Based on the Miriam Dictionary, freedom of speech is defined as “the right to express facts and opinions subject only to reasonable limitations (as the power of the government to protect itself from a clear and present danger)guaranteed by the first and fourteenth amendments to the U.S. Constitution and similar provision of some state constitution.” Another definition of freedom of speech is it is a “Right” as stated in 1st and 14th Amendments to the Constitution of the United States, to express information, ideas, and opinions free of government restrictions based on content. In addition, it is also known as the political right to communicate one’s opinions and ideas using one’s body and property who is willing to receive them. This phrase is commonly used and we normally hear this everyday but the term freedom of speech is sometimes used synonymously. It includes any act of seeking, receiving, and imparting information or ideas, regardless of the medium used.
The practice to freedom of speech or also known as the freedom of expression is not absolute in any country and the right is commonly subject to limitations, as with label, slander, obscenity, sedition (for example inciting ethnic hatred), copyright violation, revelation of information that is classified otherwise. Many people are practicing this kind of rights and some of them don’t really understand what it is and its limitations. Like for example if you see those people who rallies in the streets because they are fighting for something or correcting something. It’s their right to express what they feel and their opinions but sometimes they go beyond the boundary that most of the time leads to chaos instead of peace. That’s why before you practice your freedom of speech you first need to understand its definition and limitations. Remember that the right to freedom of speech is still under the law. It is recognized as a human right under Article 19 of the Universal Declaration of Human Rights and it is also recognized in international human rights law in the International Covenant on Civil and Political Rights (ICCPR).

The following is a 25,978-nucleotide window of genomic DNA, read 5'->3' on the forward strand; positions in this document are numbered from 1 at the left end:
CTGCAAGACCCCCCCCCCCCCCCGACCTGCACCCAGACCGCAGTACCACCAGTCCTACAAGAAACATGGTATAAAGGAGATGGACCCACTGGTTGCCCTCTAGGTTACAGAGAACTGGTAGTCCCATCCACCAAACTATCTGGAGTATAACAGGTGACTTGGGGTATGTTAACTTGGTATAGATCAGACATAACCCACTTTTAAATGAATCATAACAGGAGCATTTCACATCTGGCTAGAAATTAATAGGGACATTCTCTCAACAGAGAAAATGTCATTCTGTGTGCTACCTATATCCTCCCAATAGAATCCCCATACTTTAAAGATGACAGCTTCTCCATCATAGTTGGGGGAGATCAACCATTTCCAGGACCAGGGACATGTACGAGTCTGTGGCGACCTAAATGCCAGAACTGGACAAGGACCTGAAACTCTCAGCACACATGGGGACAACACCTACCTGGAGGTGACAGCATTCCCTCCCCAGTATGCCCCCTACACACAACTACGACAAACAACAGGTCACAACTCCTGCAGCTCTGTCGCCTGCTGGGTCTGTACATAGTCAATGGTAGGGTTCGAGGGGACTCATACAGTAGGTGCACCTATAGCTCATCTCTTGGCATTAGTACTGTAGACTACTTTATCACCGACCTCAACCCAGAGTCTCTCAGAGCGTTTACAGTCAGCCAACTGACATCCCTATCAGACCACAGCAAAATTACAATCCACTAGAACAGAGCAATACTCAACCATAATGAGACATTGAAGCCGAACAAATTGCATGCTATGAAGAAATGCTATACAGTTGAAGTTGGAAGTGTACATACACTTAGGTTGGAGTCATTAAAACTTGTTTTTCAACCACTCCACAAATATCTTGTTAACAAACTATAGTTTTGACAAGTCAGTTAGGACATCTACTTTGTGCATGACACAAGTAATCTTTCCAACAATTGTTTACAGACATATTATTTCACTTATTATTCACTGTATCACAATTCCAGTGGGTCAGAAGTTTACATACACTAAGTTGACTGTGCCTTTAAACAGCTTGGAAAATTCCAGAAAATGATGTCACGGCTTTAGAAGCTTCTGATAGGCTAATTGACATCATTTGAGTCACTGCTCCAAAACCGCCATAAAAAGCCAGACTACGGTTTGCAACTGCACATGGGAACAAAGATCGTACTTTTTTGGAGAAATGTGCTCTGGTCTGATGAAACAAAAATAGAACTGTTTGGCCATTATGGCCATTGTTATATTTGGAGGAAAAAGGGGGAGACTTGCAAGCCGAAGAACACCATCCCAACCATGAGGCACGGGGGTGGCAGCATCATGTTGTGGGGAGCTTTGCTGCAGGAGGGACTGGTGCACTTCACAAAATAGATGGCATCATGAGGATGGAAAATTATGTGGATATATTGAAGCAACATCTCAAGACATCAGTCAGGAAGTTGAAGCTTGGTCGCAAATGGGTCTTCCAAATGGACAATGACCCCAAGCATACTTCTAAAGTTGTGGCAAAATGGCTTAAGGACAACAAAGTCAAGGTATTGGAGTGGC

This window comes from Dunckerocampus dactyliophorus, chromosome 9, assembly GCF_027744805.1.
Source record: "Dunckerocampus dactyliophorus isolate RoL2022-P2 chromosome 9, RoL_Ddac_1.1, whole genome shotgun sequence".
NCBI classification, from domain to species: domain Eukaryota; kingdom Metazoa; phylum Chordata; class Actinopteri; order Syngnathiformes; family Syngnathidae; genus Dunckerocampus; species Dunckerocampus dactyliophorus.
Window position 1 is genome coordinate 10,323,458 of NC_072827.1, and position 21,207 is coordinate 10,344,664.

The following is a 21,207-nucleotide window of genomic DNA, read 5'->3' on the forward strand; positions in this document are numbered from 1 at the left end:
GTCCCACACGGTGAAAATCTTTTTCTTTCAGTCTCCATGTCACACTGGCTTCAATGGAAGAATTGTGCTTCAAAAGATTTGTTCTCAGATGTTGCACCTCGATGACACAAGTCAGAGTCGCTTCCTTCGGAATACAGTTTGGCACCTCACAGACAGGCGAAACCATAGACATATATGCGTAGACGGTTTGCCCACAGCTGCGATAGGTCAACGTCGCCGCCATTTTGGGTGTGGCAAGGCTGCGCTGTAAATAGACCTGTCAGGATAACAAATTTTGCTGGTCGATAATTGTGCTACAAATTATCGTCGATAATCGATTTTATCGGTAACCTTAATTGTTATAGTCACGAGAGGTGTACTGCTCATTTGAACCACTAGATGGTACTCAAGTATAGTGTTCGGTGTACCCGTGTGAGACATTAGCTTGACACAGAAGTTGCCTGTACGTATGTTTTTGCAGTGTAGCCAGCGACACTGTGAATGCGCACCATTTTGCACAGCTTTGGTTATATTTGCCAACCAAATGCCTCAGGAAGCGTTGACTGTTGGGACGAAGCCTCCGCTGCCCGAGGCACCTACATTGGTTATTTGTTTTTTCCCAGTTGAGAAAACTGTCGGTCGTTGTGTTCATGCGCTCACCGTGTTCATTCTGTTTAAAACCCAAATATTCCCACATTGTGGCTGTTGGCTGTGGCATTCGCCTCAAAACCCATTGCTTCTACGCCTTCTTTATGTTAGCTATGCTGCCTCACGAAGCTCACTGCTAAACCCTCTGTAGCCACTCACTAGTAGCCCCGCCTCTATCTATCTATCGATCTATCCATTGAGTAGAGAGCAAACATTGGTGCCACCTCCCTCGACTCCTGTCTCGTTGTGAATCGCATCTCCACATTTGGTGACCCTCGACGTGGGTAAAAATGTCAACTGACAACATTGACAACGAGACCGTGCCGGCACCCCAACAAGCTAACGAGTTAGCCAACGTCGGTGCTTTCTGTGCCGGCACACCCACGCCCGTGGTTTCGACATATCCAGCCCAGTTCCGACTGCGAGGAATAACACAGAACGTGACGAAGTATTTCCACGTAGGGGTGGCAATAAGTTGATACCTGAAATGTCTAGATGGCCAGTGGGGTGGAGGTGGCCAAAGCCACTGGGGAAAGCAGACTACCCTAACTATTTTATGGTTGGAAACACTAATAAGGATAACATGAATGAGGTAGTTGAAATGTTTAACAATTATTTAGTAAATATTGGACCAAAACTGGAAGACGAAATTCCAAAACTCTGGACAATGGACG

In Article 19 of ICCPR it states that everyone shall have the right to hold opinions without interference and everyone shall have the right to freedom of expression. But it’s also stated that the exercise of these rights carries “special duties and responsibilities”, and may therefore be subject to certain restrictions when necessary for respect of the rights or reputations of others as well, or for the protection of national security or of public order, or of public health or morals.